Tens of thousands Saturday staged the Gay Pride parade in Rome, urging the Italian government to fast-track plans to grant homosexual couples legal status and override Vatican objections.
The raucous and colourful crowd, which included transvestites and lawmakers, marched under a baking sun from Rome's Saint Paul's Gate to the Basilica of Saint John Lateran, the official ecclesiastical seat of the Pope as Bishop of Rome, where anti-gay protestors had staged a giant rally last month. The marchers held up banners screaming: "For a more European Italy," "Rights for All," and "Equality, Dignity and Secularism," as they called upon Prime Minister Romano Prodi to speed up plans to recognise gay unions. "We are heteros, gays, lesbians and bisexual and we want Romano Prodi to give the same rights to all.
Where are all the promises the government made? Evaporated into nothingness?" questioned a drag queen, seated on one of the several floats that went around. Vladimir Luxuria, a transvestite lawmaker who wore a grey and red satin gown, told AFP: "I hope that 2007 will be the year when the rights of gays, lesbians and bisexuals are recognised to give us all more peaceful lives."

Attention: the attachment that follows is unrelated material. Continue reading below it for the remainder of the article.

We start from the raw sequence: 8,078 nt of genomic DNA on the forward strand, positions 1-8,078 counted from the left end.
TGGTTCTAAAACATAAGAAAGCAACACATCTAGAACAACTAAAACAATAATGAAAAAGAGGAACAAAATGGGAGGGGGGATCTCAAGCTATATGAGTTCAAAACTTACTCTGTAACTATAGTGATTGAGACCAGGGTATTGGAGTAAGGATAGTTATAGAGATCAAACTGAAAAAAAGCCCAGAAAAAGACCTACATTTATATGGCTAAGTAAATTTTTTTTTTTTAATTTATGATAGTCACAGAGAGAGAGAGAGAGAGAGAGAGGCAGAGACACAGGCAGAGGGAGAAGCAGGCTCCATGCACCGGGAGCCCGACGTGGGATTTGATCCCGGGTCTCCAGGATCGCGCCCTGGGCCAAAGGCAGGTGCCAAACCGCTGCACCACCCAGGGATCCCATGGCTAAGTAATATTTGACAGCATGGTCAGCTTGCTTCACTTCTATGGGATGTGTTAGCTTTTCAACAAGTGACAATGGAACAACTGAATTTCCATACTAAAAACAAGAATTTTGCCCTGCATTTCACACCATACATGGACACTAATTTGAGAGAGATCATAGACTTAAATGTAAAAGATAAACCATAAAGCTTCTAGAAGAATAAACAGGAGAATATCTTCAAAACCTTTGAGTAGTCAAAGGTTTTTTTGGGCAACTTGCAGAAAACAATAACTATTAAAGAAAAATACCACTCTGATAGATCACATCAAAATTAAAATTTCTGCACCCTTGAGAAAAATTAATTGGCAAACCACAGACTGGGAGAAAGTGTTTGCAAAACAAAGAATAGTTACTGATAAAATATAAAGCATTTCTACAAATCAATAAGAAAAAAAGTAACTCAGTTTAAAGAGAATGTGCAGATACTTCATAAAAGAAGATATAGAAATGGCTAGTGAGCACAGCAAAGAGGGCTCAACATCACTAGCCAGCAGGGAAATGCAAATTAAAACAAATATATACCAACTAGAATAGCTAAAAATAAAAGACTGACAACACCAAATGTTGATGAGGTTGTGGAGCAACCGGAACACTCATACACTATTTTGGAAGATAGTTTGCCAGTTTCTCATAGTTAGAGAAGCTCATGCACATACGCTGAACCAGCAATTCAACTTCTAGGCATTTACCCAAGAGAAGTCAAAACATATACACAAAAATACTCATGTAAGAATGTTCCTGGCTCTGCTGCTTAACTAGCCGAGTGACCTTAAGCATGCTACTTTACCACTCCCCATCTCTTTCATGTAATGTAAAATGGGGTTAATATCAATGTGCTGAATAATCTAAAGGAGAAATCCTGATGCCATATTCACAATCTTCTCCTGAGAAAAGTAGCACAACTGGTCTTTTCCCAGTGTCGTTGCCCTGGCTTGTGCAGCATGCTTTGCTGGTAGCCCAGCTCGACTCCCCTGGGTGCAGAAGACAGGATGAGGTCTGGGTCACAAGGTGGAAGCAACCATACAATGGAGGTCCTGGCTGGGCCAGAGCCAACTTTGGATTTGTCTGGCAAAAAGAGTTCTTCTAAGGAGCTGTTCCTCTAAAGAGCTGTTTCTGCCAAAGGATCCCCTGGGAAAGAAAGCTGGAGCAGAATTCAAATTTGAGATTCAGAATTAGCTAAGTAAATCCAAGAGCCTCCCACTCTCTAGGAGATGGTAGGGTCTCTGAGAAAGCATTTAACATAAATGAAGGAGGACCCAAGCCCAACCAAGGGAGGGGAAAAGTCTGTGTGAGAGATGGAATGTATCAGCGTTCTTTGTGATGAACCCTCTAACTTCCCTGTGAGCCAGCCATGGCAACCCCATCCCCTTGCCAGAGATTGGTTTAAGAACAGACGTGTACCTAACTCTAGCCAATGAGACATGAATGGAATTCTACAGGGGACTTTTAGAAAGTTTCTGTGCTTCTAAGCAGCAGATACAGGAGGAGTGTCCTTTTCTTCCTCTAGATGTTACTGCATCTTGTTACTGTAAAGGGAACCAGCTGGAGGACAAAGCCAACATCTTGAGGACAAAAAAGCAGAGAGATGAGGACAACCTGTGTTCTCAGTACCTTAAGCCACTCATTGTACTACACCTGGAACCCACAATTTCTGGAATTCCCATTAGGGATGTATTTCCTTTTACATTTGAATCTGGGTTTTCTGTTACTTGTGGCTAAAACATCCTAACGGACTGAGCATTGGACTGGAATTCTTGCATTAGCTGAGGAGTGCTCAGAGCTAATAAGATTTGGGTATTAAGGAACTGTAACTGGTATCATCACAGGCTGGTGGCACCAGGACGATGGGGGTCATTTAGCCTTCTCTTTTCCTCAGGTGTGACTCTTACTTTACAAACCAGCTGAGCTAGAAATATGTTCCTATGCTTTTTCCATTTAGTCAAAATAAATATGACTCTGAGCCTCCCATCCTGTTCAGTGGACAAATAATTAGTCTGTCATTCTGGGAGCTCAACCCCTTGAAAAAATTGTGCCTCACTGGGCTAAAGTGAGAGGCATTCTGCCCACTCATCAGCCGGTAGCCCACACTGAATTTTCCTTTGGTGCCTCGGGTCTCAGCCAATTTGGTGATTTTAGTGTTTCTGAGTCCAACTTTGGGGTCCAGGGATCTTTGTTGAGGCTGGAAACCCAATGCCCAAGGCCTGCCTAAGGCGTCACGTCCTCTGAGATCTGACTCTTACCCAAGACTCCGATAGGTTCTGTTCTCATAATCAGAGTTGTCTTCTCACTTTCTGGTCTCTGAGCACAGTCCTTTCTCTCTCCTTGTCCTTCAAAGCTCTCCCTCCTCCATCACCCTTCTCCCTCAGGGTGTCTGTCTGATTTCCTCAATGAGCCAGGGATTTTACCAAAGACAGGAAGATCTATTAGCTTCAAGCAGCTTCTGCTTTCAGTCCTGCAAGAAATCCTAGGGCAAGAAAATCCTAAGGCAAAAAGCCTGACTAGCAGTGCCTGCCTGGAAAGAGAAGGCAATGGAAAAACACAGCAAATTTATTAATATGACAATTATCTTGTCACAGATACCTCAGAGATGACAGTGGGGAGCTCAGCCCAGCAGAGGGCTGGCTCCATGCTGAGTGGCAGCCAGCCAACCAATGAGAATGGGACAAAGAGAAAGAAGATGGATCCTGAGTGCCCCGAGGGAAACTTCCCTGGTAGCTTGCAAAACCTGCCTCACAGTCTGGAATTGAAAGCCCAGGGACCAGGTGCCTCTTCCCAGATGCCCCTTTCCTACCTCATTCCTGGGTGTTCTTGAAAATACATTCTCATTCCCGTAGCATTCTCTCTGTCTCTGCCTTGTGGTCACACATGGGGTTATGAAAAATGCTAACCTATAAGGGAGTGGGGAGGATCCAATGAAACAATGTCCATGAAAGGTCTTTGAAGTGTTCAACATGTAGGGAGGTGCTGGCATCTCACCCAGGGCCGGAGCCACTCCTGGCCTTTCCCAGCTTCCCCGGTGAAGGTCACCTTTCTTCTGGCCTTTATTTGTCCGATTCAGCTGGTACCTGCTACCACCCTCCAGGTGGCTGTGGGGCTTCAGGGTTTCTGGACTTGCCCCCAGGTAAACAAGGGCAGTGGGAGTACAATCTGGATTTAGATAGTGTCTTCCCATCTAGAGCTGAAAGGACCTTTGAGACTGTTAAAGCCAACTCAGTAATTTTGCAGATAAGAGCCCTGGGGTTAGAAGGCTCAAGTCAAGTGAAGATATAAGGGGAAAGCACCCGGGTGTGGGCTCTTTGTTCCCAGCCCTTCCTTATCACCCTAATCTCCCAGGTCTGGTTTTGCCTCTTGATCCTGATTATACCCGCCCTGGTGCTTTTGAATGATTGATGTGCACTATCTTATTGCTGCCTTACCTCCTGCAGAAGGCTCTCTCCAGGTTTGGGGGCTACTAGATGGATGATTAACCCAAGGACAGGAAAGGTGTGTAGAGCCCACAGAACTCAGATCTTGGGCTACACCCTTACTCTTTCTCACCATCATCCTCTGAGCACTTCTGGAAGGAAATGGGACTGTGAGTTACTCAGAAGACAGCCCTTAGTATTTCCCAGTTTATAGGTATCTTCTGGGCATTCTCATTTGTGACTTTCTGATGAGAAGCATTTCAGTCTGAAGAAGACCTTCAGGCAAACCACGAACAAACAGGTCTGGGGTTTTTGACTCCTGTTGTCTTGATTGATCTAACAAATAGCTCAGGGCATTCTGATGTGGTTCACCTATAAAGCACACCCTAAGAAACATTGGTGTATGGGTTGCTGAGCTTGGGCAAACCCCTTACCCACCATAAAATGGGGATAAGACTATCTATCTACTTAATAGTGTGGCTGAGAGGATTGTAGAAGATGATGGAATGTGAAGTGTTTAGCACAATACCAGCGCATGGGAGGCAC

Several government ministers turned up to demonstrate their support. "I am here to salute the participants of the Gay Pride ... because their demands are positive. They bring up problems and questions which concern all Italians," Social Solidarity Minister Paolo Ferrero said. Prodi's government proposed allowing civil unions, called DICO in Italy, in February. The planned law, which would also give unmarried heterosexual couples more rights, has met with strong opposition from conservatives and centre-left Catholics in parliament. Pope Benedict XVI has recently spoken out against hedonism and the "worrying disorientation" of society, with marriage and the family under attack. He also upheld the traditional values of fidelity in marriage and chastity for priests.
Top Italian Archbishop Angelo Bagnasco recently received a bullet and his photograph stamped with a swastika in the mail, apparently for his opposition to civil unions. Bagnasco, who is archbishop of Genoa and also president of the Italian Episcopal Conference, maintains that a family can only be founded on marriage between a man and a woman and has appeared to compare same-sex partnerships to incest or paedophilia.